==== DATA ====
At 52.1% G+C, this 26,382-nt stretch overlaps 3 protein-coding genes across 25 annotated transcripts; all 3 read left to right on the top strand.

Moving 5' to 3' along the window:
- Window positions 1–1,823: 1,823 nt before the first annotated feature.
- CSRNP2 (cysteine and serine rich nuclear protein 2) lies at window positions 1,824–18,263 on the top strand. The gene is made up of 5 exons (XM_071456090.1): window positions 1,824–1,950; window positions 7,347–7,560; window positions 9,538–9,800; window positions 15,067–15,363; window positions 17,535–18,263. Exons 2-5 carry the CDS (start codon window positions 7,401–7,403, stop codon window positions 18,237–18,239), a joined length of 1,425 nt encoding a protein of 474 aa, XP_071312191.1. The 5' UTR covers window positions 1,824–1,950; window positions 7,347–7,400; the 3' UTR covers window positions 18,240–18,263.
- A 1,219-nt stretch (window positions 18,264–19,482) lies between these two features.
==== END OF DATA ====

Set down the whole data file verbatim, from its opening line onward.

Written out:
At 52.1% G+C, this 26,382-nt stretch overlaps 3 protein-coding genes across 25 annotated transcripts; all 3 read left to right on the top strand.

Moving 5' to 3' along the window:
- Window positions 1–1,823: 1,823 nt before the first annotated feature.
- CSRNP2 (cysteine and serine rich nuclear protein 2) lies at window positions 1,824–18,263 on the top strand. The gene is made up of 5 exons (XM_071456090.1): window positions 1,824–1,950; window positions 7,347–7,560; window positions 9,538–9,800; window positions 15,067–15,363; window positions 17,535–18,263. Exons 2-5 carry the CDS (start codon window positions 7,401–7,403, stop codon window positions 18,237–18,239), a joined length of 1,425 nt encoding a protein of 474 aa, XP_071312191.1. The 5' UTR covers window positions 1,824–1,950; window positions 7,347–7,400; the 3' UTR covers window positions 18,240–18,263.
- A 1,219-nt stretch (window positions 18,264–19,482) lies between these two features.